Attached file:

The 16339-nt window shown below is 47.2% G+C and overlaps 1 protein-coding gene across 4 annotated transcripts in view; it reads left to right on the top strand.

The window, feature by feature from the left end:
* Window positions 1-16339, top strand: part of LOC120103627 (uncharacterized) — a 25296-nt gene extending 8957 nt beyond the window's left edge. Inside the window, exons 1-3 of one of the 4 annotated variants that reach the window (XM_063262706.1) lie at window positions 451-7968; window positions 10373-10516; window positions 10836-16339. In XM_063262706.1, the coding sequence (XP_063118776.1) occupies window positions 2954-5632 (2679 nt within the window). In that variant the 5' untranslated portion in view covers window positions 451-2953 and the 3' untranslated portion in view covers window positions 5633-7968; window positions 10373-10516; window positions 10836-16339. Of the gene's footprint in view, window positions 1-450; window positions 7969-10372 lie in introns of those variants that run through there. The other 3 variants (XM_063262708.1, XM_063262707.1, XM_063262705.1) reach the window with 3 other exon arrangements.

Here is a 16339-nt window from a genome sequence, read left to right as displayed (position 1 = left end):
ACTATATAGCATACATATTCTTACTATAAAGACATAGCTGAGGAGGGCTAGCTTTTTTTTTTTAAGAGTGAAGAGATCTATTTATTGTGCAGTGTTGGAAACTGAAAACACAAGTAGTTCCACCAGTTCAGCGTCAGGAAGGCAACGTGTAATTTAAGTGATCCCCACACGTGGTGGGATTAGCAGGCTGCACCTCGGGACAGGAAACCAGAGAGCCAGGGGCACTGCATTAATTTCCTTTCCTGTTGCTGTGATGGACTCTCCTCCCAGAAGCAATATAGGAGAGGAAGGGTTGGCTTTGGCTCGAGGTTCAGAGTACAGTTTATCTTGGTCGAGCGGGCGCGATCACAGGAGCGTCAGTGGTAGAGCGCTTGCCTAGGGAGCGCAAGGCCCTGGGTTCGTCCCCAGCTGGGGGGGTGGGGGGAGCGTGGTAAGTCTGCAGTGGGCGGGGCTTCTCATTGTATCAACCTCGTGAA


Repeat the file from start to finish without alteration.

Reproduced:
The 16339-nt window shown below is 47.2% G+C and overlaps 1 protein-coding gene across 4 annotated transcripts in view; it reads left to right on the top strand.

The window, feature by feature from the left end:
* Window positions 1-16339, top strand: part of LOC120103627 (uncharacterized) — a 25296-nt gene extending 8957 nt beyond the window's left edge. Inside the window, exons 1-3 of one of the 4 annotated variants that reach the window (XM_063262706.1) lie at window positions 451-7968; window positions 10373-10516; window positions 10836-16339. In XM_063262706.1, the coding sequence (XP_063118776.1) occupies window positions 2954-5632 (2679 nt within the window). In that variant the 5' untranslated portion in view covers window positions 451-2953 and the 3' untranslated portion in view covers window positions 5633-7968; window positions 10373-10516; window positions 10836-16339. Of the gene's footprint in view, window positions 1-450; window positions 7969-10372 lie in introns of those variants that run through there. The other 3 variants (XM_063262708.1, XM_063262707.1, XM_063262705.1) reach the window with 3 other exon arrangements.

Here is a 16339-nt window from a genome sequence, read left to right as displayed (position 1 = left end):
ACTATATAGCATACATATTCTTACTATAAAGACATAGCTGAGGAGGGCTAGCTTTTTTTTTTTAAGAGTGAAGAGATCTATTTATTGTGCAGTGTTGGAAACTGAAAACACAAGTAGTTCCACCAGTTCAGCGTCAGGAAGGCAACGTGTAATTTAAGTGATCCCCACACGTGGTGGGATTAGCAGGCTGCACCTCGGGACAGGAAACCAGAGAGCCAGGGGCACTGCATTAATTTCCTTTCCTGTTGCTGTGATGGACTCTCCTCCCAGAAGCAATATAGGAGAGGAAGGGTTGGCTTTGGCTCGAGGTTCAGAGTACAGTTTATCTTGGTCGAGCGGGCGCGATCACAGGAGCGTCAGTGGTAGAGCGCTTGCCTAGGGAGCGCAAGGCCCTGGGTTCGTCCCCAGCTGGGGGGGTGGGGGGAGCGTGGTAAGTCTGCAGTGGGCGGGGCTTCTCATTGTATCAACCTCGTGAA